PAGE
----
General Motors South Africa closes plant due to strike

Demonstrating metal workers Image copyright Reuters
Image caption Striking metal workers mean there is a shortage of parts to make cars

General Motors has halted production at its main South African plant because of the strike by the country's National Union of Metalworkers.

The US car giant has not been able to access component parts for its cars.

GM told the BBC that its production line was down, but that it has enough cars to sell over the next two weeks.

The current strike is targeted at the steel and engineering sector, which makes products for industries such as mines, automotives and telecoms.

"We undertook contingency planning to minimise disruption of supply to our plant and also to ensure sufficient inventory of finished vehicles," company spokesperson Gishma Johnson said.

GM, which is not directly affected by the NUMSA strike, is concerned that if the industrial action lasts more than a few weeks, it will not be able to stockpile cars such as small trucks and SUVs.

Lost revenue

NUMSA workers are demanding a wage increase of 12% and a housing allowance.

On Thursday night, talks with employers failed to reach agreement after the union rejected their latest offer.

The strike has been underway for four days, but already manufacturers are taking the strain. NUMSA says its strike is indefinite.

Last year, 30,000 NUMSA members in the automotive sector downed tools. The strike lasted one-month and carmakers lost $2bn (£1.2bn) in revenues, with car exports for the international market dropping by 75%.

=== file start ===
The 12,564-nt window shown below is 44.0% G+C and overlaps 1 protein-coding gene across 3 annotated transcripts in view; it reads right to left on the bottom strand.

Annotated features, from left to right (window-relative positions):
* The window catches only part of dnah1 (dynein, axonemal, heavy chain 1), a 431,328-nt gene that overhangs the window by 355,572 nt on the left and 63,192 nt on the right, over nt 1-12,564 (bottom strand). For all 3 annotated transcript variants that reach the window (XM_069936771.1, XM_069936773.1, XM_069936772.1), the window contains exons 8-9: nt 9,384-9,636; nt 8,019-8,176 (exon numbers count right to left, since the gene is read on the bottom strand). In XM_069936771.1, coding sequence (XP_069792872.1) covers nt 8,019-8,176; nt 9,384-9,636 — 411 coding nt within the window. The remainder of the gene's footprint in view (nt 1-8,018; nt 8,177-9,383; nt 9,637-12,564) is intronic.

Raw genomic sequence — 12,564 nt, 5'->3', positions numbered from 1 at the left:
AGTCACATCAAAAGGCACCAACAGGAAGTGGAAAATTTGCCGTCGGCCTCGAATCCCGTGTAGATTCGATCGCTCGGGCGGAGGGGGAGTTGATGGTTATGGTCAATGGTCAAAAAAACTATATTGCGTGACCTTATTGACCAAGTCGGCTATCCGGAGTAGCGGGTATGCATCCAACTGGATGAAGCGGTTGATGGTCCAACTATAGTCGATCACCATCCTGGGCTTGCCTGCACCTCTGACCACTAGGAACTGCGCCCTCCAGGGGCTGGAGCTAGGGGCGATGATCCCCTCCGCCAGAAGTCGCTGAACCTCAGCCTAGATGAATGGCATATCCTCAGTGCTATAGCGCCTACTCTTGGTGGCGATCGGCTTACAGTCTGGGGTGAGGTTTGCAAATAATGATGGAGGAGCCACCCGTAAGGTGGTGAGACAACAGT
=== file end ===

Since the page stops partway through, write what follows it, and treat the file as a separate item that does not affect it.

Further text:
Since then, vehicle sales have recovered.

Widespread action

The latest NUMSA strike is getting more violent - on Friday, local media was reporting on armed members intimidating non-striking workers.

On Thursday, a spokesperson for power company Eskom confirmed that police fired rubber bullets at a group of picketing workers outside the Medupi power station.

Workers insisted on picketing at the company, the main electricity provider, despite a court banning pickets there.

South Africa has seen industrial action across key sectors of the economy.

A five-month long strike by workers on the country's platinum mines was resolved one-week ago.

Some commentators have cited the strike as a reason for the South African economy contracting by 0.6% in the first three months of the year. Economists are concerned that the NUMSA strike may lead to further economic decline in the second-quarter.

If that happens, then South Africa will officially be in a recession as a direct result of labour unrest.

NUMSA is the largest trade union in South Africa, and represents more than 300,000 workers, most of whom work in manufacturing. In turn, manufacturing accounts for 15% of economic output in the country.

In December last year, NUMSA said it intended to form political movement that may eventually contest elections. Experts believe that NUMSA may be using this strike to raise its profile as an economic and political force in the country.

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